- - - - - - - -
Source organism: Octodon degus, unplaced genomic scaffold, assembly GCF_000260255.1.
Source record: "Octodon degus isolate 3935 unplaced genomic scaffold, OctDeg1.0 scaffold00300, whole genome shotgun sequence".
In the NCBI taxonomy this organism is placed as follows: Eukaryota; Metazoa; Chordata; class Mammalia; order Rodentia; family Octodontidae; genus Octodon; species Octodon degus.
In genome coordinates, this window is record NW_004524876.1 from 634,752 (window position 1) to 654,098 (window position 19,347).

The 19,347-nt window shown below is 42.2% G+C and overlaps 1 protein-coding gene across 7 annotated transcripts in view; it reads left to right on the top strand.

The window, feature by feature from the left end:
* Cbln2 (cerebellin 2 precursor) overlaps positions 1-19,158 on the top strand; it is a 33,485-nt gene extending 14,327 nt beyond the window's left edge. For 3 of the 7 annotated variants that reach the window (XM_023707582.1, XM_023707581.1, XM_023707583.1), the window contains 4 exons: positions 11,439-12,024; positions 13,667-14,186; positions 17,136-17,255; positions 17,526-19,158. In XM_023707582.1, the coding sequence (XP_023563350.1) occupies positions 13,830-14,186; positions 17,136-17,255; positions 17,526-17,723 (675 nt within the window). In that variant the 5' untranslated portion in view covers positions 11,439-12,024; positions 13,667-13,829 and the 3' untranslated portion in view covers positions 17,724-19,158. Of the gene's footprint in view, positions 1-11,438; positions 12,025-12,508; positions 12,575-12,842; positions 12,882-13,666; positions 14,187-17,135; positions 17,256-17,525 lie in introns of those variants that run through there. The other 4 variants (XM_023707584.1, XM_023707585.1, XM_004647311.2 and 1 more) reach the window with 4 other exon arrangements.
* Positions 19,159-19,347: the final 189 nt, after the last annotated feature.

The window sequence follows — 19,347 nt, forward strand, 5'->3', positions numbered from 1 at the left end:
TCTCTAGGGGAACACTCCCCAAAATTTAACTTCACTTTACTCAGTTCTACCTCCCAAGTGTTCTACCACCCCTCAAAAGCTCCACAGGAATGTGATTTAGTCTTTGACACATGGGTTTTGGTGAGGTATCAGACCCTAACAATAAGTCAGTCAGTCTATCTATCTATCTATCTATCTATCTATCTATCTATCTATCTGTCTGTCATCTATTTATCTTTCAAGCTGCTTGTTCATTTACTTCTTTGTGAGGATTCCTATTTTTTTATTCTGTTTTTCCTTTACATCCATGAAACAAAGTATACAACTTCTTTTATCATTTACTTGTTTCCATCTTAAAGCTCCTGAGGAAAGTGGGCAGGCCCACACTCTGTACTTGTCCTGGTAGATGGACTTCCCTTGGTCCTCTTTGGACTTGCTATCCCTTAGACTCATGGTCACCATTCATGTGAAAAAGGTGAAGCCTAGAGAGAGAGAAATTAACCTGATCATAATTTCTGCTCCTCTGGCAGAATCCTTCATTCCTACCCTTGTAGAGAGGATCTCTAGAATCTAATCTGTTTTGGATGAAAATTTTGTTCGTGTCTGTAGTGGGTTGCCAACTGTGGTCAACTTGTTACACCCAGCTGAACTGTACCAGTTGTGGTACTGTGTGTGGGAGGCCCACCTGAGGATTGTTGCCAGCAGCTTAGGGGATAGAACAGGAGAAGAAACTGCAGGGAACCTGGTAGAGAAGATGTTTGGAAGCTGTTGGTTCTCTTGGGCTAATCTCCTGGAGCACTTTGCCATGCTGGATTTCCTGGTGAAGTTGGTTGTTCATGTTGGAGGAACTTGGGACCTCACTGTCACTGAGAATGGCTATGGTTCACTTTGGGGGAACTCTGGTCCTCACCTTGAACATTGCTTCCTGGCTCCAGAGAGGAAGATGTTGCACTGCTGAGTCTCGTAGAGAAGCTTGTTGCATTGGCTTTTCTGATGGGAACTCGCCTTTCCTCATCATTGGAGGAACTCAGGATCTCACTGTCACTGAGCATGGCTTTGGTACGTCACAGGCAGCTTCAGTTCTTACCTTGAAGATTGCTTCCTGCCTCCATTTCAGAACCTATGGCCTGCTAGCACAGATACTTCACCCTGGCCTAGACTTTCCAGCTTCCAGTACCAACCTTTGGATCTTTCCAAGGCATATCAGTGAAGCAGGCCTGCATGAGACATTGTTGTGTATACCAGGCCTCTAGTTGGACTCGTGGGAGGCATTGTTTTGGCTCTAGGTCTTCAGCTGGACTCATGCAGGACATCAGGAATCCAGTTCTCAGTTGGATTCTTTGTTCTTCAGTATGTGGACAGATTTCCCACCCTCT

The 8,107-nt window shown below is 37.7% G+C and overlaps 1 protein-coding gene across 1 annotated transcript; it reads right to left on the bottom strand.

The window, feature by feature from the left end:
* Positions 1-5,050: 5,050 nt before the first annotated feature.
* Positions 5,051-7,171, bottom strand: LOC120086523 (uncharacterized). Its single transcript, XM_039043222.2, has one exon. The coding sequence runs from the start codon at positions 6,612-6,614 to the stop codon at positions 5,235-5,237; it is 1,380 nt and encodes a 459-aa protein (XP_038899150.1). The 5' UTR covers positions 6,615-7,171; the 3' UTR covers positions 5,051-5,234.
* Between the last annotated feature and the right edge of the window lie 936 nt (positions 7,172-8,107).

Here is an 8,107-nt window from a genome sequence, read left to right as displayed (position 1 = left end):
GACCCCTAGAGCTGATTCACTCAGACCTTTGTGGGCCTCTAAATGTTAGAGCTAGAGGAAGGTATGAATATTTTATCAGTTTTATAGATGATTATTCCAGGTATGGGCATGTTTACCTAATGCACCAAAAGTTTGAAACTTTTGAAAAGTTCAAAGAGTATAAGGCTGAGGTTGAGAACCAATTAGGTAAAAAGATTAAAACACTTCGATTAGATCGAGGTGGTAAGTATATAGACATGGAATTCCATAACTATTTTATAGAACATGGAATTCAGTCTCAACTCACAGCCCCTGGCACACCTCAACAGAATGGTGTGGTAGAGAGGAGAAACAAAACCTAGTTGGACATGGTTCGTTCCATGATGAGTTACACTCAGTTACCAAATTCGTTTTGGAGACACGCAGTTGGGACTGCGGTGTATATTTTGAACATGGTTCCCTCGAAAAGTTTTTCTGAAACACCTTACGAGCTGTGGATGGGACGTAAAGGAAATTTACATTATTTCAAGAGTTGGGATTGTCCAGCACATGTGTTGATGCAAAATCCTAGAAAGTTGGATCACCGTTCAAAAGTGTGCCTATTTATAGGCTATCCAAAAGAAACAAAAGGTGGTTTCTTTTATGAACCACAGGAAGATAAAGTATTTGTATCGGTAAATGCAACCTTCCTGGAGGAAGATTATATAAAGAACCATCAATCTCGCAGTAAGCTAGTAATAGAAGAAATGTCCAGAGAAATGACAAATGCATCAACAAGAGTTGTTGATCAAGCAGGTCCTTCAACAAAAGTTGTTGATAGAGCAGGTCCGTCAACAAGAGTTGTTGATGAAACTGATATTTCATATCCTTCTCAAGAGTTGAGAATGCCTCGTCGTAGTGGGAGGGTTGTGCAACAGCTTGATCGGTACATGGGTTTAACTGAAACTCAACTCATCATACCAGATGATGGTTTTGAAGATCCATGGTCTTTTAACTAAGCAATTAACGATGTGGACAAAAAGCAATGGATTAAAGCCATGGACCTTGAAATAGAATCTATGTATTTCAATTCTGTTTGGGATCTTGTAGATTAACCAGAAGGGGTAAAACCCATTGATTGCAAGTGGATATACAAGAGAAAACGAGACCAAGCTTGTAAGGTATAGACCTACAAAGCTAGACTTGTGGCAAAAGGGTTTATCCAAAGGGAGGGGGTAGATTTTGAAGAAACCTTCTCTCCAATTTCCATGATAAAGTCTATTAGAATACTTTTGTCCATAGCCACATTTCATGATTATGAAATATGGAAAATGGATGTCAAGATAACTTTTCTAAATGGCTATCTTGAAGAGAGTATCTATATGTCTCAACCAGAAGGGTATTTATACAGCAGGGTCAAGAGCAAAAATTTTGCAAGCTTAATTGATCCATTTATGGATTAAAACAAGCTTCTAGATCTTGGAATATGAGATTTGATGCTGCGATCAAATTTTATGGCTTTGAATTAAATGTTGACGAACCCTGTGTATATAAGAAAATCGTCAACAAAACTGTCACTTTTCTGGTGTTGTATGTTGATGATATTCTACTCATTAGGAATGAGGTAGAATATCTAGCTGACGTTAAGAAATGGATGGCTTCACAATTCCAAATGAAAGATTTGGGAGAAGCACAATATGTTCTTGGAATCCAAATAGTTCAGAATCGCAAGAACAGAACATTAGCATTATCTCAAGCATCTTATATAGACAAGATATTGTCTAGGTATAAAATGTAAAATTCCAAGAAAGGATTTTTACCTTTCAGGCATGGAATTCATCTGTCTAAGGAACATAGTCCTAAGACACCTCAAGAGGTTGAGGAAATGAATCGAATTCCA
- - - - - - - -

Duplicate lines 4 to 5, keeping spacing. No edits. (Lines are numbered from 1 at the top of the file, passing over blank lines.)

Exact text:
In genome coordinates, this window is record NW_004524876.1 from 634,752 (window position 1) to 654,098 (window position 19,347).

The 19,347-nt window shown below is 42.2% G+C and overlaps 1 protein-coding gene across 7 annotated transcripts in view; it reads left to right on the top strand.